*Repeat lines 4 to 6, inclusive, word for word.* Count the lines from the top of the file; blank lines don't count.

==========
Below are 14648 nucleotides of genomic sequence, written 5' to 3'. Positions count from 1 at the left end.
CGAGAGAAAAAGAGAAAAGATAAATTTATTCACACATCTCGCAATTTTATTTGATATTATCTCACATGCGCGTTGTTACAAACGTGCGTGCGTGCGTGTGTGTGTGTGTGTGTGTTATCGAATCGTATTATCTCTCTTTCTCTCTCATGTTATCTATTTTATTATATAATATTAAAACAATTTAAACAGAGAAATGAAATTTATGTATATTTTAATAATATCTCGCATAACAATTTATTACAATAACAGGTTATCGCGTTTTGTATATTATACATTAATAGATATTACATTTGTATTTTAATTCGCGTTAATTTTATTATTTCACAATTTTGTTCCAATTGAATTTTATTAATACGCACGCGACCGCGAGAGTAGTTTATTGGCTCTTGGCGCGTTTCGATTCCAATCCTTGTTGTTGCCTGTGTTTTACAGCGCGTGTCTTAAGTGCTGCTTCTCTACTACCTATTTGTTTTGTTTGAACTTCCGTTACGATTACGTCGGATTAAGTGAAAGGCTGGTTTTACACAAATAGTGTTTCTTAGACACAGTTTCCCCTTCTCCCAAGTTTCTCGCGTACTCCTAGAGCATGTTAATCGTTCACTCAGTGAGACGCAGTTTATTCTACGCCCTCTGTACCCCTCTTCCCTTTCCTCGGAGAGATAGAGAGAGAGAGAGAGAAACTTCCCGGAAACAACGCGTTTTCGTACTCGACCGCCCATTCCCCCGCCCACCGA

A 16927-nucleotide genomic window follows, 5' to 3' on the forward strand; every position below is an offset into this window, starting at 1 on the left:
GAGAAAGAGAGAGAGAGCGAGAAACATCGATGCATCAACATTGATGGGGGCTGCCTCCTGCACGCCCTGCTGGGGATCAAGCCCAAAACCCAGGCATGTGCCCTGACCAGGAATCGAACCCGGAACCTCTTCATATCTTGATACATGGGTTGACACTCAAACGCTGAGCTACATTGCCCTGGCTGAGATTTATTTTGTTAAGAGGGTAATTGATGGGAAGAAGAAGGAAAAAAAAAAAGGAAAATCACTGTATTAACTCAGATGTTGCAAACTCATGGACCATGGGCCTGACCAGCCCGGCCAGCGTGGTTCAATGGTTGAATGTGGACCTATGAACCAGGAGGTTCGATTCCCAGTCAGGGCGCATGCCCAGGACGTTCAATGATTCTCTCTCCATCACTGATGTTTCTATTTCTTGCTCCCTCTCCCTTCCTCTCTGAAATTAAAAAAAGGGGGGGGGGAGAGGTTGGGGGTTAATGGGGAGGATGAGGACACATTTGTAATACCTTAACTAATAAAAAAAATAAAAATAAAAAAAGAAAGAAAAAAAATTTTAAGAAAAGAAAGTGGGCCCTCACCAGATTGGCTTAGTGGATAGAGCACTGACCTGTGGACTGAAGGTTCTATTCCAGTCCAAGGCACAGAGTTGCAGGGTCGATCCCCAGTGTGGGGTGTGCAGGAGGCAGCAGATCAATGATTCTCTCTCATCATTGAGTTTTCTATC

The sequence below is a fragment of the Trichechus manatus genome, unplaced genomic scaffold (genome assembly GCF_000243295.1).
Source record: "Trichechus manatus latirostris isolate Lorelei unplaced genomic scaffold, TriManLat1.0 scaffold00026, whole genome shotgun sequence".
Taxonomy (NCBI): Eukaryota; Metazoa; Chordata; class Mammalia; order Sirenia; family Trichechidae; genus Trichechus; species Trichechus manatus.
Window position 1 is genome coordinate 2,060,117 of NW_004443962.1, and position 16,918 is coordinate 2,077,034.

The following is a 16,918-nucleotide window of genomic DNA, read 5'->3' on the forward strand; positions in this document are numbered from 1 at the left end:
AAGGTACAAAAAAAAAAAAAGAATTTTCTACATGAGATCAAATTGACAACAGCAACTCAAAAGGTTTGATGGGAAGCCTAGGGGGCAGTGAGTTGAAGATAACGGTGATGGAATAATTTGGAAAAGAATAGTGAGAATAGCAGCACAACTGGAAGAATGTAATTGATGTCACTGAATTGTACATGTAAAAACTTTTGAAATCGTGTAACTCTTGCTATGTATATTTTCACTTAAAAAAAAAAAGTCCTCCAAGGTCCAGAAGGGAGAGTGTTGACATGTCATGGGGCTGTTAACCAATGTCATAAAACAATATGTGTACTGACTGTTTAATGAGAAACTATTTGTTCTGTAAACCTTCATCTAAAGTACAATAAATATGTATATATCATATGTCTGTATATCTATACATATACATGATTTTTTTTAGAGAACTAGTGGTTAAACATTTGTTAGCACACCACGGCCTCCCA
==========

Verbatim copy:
GAGAAAGAGAGAGAGAGCGAGAAACATCGATGCATCAACATTGATGGGGGCTGCCTCCTGCACGCCCTGCTGGGGATCAAGCCCAAAACCCAGGCATGTGCCCTGACCAGGAATCGAACCCGGAACCTCTTCATATCTTGATACATGGGTTGACACTCAAACGCTGAGCTACATTGCCCTGGCTGAGATTTATTTTGTTAAGAGGGTAATTGATGGGAAGAAGAAGGAAAAAAAAAAAGGAAAATCACTGTATTAACTCAGATGTTGCAAACTCATGGACCATGGGCCTGACCAGCCCGGCCAGCGTGGTTCAATGGTTGAATGTGGACCTATGAACCAGGAGGTTCGATTCCCAGTCAGGGCGCATGCCCAGGACGTTCAATGATTCTCTCTCCATCACTGATGTTTCTATTTCTTGCTCCCTCTCCCTTCCTCTCTGAAATTAAAAAAAGGGGGGGGGGAGAGGTTGGGGGTTAATGGGGAGGATGAGGACACATTTGTAATACCTTAACTAATAAAAAAAATAAAAATAAAAAAAGAAAGAAAAAAAATTTTAAGAAAAGAAAGTGGGCCCTCACCAGATTGGCTTAGTGGATAGAGCACTGACCTGTGGACTGAAGGTTCTATTCCAGTCCAAGGCACAGAGTTGCAGGGTCGATCCCCAGTGTGGGGTGTGCAGGAGGCAGCAGATCAATGATTCTCTCTCATCATTGAGTTTTCTATC

The sequence below is a fragment of the Trichechus manatus genome, unplaced genomic scaffold (genome assembly GCF_000243295.1).
Source record: "Trichechus manatus latirostris isolate Lorelei unplaced genomic scaffold, TriManLat1.0 scaffold00026, whole genome shotgun sequence".